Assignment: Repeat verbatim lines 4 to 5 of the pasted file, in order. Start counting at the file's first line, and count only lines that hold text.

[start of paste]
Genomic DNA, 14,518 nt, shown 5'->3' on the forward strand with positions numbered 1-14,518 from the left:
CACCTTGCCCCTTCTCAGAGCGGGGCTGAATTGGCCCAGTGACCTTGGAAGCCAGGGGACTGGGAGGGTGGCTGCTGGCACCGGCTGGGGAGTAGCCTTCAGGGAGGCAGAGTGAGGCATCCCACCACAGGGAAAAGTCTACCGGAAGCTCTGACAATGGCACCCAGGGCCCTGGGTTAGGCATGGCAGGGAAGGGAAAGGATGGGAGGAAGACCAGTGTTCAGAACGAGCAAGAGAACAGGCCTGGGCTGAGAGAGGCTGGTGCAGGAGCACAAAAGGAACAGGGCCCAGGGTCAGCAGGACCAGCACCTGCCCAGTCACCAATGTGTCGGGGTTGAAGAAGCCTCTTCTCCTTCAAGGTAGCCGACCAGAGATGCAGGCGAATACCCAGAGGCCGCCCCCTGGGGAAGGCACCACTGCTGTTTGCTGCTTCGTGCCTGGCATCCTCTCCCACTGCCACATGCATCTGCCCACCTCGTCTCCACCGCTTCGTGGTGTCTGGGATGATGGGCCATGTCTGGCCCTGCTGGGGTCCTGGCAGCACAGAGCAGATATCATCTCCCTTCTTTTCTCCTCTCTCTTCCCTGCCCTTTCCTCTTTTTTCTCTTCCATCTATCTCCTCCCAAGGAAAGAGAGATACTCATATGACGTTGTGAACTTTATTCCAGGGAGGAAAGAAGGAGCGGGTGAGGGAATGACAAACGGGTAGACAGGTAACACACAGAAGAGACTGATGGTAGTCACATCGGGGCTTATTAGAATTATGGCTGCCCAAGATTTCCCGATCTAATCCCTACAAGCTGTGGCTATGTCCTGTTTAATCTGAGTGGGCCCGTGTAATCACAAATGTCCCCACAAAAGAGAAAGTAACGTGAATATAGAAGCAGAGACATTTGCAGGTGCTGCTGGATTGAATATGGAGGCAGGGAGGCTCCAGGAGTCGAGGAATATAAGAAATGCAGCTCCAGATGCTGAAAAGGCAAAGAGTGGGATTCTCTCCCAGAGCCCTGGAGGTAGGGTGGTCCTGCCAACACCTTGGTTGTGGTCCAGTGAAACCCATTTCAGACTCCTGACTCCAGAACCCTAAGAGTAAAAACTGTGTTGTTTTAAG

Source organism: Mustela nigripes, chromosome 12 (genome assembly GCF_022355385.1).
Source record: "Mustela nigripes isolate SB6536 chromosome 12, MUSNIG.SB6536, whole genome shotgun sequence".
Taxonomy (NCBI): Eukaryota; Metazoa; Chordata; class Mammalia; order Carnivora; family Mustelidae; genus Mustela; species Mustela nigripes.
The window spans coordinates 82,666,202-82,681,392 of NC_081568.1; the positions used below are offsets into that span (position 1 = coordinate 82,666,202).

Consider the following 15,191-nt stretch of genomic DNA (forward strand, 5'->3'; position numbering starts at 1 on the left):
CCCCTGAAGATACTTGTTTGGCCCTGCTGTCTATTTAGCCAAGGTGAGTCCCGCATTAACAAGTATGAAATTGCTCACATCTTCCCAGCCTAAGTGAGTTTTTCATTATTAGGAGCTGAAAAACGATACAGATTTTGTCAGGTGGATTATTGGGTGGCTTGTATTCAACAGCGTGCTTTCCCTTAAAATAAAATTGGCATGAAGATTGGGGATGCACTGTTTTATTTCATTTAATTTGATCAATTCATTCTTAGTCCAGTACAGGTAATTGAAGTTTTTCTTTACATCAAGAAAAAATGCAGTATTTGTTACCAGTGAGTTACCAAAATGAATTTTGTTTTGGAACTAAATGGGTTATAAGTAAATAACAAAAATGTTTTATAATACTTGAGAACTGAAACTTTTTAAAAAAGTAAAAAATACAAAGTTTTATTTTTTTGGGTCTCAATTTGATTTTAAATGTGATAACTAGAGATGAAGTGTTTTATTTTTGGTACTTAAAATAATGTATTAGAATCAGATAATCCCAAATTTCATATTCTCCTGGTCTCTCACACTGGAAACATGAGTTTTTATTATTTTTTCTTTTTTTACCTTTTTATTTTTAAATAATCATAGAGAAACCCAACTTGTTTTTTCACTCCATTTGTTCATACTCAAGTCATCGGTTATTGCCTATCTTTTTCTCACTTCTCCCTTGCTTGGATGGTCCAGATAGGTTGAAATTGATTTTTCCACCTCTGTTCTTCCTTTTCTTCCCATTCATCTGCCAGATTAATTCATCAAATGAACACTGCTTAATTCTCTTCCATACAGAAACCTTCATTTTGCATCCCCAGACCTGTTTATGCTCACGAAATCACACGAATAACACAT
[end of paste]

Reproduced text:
Source record: "Mustela nigripes isolate SB6536 chromosome 12, MUSNIG.SB6536, whole genome shotgun sequence".
Taxonomy (NCBI): Eukaryota; Metazoa; Chordata; class Mammalia; order Carnivora; family Mustelidae; genus Mustela; species Mustela nigripes.